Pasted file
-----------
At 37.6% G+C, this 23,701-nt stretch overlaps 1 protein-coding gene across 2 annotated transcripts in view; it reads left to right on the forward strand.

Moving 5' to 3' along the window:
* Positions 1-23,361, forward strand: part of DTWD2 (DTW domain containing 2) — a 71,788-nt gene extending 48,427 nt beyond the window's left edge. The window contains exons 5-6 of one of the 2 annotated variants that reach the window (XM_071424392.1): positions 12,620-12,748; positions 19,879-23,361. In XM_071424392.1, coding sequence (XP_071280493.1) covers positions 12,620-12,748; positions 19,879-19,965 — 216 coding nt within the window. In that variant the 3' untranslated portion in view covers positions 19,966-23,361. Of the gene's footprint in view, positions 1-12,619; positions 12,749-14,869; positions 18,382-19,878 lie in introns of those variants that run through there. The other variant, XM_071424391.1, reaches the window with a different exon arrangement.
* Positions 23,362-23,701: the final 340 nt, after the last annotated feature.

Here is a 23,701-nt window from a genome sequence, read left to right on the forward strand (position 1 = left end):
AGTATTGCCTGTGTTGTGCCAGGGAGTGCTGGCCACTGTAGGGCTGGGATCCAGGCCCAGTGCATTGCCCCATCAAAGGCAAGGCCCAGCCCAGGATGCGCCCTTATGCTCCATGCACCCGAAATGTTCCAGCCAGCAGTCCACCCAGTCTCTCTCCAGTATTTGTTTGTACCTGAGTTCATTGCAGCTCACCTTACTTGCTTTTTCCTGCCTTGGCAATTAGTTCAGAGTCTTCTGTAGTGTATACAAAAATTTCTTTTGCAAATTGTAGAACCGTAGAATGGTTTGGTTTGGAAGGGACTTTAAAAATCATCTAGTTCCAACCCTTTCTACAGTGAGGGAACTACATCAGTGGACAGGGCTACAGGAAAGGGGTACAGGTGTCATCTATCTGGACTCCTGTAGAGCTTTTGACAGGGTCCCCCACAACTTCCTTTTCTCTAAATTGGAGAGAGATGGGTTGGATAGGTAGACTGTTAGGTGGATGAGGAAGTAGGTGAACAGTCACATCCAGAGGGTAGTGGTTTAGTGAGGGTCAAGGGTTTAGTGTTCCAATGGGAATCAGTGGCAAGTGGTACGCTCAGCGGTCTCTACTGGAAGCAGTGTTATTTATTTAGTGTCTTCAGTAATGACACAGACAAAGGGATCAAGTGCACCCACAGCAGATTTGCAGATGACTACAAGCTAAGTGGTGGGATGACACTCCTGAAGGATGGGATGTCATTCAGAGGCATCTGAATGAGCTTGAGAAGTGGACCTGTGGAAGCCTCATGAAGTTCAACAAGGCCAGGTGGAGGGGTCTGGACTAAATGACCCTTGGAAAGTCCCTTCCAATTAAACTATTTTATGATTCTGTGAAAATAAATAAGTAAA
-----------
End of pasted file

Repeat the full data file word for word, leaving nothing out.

At 37.6% G+C, this 23,701-nt stretch overlaps 1 protein-coding gene across 2 annotated transcripts in view; it reads left to right on the forward strand.

Moving 5' to 3' along the window:
* Positions 1-23,361, forward strand: part of DTWD2 (DTW domain containing 2) — a 71,788-nt gene extending 48,427 nt beyond the window's left edge. The window contains exons 5-6 of one of the 2 annotated variants that reach the window (XM_071424392.1): positions 12,620-12,748; positions 19,879-23,361. In XM_071424392.1, coding sequence (XP_071280493.1) covers positions 12,620-12,748; positions 19,879-19,965 — 216 coding nt within the window. In that variant the 3' untranslated portion in view covers positions 19,966-23,361. Of the gene's footprint in view, positions 1-12,619; positions 12,749-14,869; positions 18,382-19,878 lie in introns of those variants that run through there. The other variant, XM_071424391.1, reaches the window with a different exon arrangement.
* Positions 23,362-23,701: the final 340 nt, after the last annotated feature.

Here is a 23,701-nt window from a genome sequence, read left to right on the forward strand (position 1 = left end):
AGTATTGCCTGTGTTGTGCCAGGGAGTGCTGGCCACTGTAGGGCTGGGATCCAGGCCCAGTGCATTGCCCCATCAAAGGCAAGGCCCAGCCCAGGATGCGCCCTTATGCTCCATGCACCCGAAATGTTCCAGCCAGCAGTCCACCCAGTCTCTCTCCAGTATTTGTTTGTACCTGAGTTCATTGCAGCTCACCTTACTTGCTTTTTCCTGCCTTGGCAATTAGTTCAGAGTCTTCTGTAGTGTATACAAAAATTTCTTTTGCAAATTGTAGAACCGTAGAATGGTTTGGTTTGGAAGGGACTTTAAAAATCATCTAGTTCCAACCCTTTCTACAGTGAGGGAACTACATCAGTGGACAGGGCTACAGGAAAGGGGTACAGGTGTCATCTATCTGGACTCCTGTAGAGCTTTTGACAGGGTCCCCCACAACTTCCTTTTCTCTAAATTGGAGAGAGATGGGTTGGATAGGTAGACTGTTAGGTGGATGAGGAAGTAGGTGAACAGTCACATCCAGAGGGTAGTGGTTTAGTGAGGGTCAAGGGTTTAGTGTTCCAATGGGAATCAGTGGCAAGTGGTACGCTCAGCGGTCTCTACTGGAAGCAGTGTTATTTATTTAGTGTCTTCAGTAATGACACAGACAAAGGGATCAAGTGCACCCACAGCAGATTTGCAGATGACTACAAGCTAAGTGGTGGGATGACACTCCTGAAGGATGGGATGTCATTCAGAGGCATCTGAATGAGCTTGAGAAGTGGACCTGTGGAAGCCTCATGAAGTTCAACAAGGCCAGGTGGAGGGGTCTGGACTAAATGACCCTTGGAAAGTCCCTTCCAATTAAACTATTTTATGATTCTGTGAAAATAAATAAGTAAA